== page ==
Due to the circumstances, all oral hearings at the CJEU scheduled until 25 May 2020 are postponed to a later date.
Regarding private international law, the judgment in C-641/18, Rina, a request for a preliminary ruling referred by the District Court of Genoa (Italy), will be read on 7 May 2020. The case requires the Court to address the relationship between a customary principle of international law on international immunity and Regulation No 44/2001 (Brussels I). The Court should as well reflect on the extent the answer to that question may be influenced by the interest in ensuring access to the courts. In his opinion of 14 January 2020, AG Szpunar concluded that
Article 1(1) of Council Regulation (EC) No 44/2001 of 22 December 2000 on jurisdiction and the recognition and enforcement of judgments in civil and commercial matters is to be interpreted as meaning that an action for damages brought against private-law bodies in respect of classification and certification activities carried out by those bodies as delegates of a third State, on behalf of that State and in its interests, falls within the concept of ‘civil and commercial matters’ within the meaning of that provision.
The principle of customary international law concerning the jurisdictional immunity of States does not preclude the application of Regulation No 44/2001 in proceedings relating to such an action.
Rina will be a 1st Chamber decision (Bonichot, Silva de Lapuerta, Safjan, Bay Larsen, Toader), with judge Camelia Toader as juge rapporteur.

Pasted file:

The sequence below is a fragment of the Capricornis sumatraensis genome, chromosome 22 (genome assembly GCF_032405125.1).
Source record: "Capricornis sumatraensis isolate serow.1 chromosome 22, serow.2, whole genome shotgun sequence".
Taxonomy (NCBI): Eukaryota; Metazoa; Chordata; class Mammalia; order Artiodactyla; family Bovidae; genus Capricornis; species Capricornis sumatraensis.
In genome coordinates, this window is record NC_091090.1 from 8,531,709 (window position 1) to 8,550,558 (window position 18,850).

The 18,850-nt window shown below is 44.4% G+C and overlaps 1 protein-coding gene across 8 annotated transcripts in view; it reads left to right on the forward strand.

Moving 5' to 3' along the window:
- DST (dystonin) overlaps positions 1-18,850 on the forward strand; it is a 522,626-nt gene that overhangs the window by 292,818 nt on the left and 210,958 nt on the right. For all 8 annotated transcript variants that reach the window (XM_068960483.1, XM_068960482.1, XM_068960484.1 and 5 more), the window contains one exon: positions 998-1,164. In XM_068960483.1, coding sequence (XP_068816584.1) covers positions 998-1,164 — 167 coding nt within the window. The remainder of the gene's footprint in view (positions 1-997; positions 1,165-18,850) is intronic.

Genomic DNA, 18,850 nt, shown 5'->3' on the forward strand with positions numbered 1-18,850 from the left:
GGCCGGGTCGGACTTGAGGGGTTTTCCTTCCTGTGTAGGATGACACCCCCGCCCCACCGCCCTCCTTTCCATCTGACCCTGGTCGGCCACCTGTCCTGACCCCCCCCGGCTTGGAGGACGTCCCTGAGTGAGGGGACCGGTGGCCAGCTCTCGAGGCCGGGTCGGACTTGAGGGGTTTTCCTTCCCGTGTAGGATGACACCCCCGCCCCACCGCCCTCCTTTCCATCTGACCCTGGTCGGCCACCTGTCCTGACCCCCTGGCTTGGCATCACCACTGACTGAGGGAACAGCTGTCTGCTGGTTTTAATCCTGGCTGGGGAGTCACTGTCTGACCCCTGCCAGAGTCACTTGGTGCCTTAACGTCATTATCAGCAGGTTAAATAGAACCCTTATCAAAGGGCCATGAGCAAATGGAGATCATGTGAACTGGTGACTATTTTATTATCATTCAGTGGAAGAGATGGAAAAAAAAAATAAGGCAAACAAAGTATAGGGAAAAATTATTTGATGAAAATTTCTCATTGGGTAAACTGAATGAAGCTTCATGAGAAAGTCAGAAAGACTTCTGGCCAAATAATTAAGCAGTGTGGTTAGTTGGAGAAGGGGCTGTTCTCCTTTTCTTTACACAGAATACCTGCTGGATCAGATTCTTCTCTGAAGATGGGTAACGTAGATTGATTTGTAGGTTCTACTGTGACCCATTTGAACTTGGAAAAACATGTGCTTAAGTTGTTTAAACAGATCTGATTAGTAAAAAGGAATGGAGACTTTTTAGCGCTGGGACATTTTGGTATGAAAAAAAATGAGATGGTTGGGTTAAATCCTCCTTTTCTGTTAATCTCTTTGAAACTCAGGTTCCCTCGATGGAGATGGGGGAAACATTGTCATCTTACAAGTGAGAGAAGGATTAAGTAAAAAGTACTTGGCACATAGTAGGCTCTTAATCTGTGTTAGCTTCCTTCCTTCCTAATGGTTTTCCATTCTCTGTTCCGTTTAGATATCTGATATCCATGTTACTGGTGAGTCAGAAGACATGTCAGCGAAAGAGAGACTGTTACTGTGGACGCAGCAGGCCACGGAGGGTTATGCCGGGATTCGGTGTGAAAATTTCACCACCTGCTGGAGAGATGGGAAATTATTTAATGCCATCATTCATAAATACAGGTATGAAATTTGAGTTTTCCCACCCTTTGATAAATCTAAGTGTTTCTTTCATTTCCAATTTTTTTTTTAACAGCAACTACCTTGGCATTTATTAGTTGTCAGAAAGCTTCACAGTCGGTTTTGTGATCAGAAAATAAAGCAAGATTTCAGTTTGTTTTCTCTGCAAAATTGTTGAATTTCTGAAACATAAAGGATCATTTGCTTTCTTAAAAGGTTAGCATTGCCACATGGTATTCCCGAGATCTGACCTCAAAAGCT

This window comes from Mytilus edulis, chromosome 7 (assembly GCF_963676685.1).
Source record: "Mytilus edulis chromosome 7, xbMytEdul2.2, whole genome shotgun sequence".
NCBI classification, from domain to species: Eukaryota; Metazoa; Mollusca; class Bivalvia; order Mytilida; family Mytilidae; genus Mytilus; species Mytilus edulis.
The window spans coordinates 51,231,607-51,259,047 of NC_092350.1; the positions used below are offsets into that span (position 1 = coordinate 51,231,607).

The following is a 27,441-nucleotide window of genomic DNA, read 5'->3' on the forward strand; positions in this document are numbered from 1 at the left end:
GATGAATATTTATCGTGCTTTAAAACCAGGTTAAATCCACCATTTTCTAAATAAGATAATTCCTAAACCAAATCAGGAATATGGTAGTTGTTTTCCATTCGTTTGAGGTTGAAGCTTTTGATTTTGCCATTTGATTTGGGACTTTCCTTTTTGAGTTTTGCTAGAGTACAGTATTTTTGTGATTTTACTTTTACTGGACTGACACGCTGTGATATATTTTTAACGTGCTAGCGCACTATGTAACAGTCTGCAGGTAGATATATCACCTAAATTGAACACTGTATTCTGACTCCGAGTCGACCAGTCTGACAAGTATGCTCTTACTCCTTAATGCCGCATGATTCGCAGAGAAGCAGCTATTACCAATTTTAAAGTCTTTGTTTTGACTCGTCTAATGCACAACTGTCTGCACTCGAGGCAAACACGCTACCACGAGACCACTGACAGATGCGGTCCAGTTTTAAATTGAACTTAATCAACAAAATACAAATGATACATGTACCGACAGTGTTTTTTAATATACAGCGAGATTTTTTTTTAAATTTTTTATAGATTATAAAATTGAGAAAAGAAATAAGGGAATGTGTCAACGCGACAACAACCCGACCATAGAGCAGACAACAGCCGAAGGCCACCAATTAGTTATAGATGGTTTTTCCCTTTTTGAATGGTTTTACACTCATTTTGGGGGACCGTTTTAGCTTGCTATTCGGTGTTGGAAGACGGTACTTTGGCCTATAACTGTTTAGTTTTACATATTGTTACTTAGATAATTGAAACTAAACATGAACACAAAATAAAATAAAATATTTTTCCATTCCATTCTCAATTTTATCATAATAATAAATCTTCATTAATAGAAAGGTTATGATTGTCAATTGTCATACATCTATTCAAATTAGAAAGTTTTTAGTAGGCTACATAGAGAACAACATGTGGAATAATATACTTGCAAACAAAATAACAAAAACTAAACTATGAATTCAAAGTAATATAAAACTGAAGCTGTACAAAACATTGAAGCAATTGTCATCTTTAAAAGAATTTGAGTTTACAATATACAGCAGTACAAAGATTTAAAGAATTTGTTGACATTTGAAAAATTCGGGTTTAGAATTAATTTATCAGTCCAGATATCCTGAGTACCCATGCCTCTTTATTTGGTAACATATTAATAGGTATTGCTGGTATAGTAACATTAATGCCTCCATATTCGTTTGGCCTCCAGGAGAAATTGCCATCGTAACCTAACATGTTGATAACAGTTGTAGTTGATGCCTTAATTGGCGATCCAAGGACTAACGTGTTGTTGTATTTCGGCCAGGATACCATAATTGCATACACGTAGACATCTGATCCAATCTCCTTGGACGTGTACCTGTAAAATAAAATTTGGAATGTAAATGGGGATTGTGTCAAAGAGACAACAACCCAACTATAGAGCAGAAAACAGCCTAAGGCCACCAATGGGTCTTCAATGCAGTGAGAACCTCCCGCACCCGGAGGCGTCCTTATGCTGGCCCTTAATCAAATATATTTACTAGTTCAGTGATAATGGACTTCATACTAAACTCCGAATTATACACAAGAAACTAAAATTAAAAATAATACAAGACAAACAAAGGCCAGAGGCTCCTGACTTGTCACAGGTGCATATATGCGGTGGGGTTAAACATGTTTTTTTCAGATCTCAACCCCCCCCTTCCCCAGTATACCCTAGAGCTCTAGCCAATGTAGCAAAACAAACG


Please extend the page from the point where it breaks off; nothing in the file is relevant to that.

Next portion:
Ms Toader is also the reporting judge in joined cases C-267/19 PARKING – C-323/19, Interplastics, to be released on the same day. The cases correspond to identical requests for a preliminary ruling and for interpretation of the grounds of the CJUE’s judgments of 9 March 2017, Zulfikarpašić (C-484/15) and Pula Parking (C-551/15). The referring court (Commercial Court, Zagreb, Croatia) explains that
Although the Court’s position is clear and unequivocal as to the fact that, in Croatia, notaries are not entitled to issue writs of execution based on an authentic document, that practice, which is at odds with Regulation No 1215/2012, continues. Following the decision of the Court of 9 March 2017, notaries have issued more than one million writs of execution.
Then, at the courts’ level, there is a divergent application of the CJUE’s decision in Pula Parking, in that
for the most part, [the courts and tribunals of the Republic of Croatia] consider that the decision relates exclusively to enforcement proceedings conducted by notaries in which the party against whom enforcement is sought is a natural person and national of another EU Member State.
Therefore, the Zagreb court had thought it necessary to submit a request for a preliminary ruling, in order to determine “whether natural and legal persons from Croatia, as citizens of the European Union, are on an equal footing with natural and legal persons from other EU Member States, and whether foreign legal persons are on an equal footing with foreign natural persons as regards the application of EU law in the Republic of Croatia.”
The case will be decided (without AG’s Opinion) by Judges Safjan, Toader, and Jääskinen, sitting as 6th Chamber.
Finally, the Opinion of AG Saugmandsgaard Øe in C-59/19, Wikingerhof, will be known on 28 May 2020. For the record, the requests comes from the German Bundesgerichtshof, and a hearing had taken place last January. The CJEU has been asked to address (again) the boundaries between Article 7(1) and Article 7(2) of the Brussels I bis Regulation, in the context of an action to stop commercial practices considered to be contrary to competition law, covered by contractual provisions resulting from an abuse of a dominant position. The judgment will be a Grand Chamber one.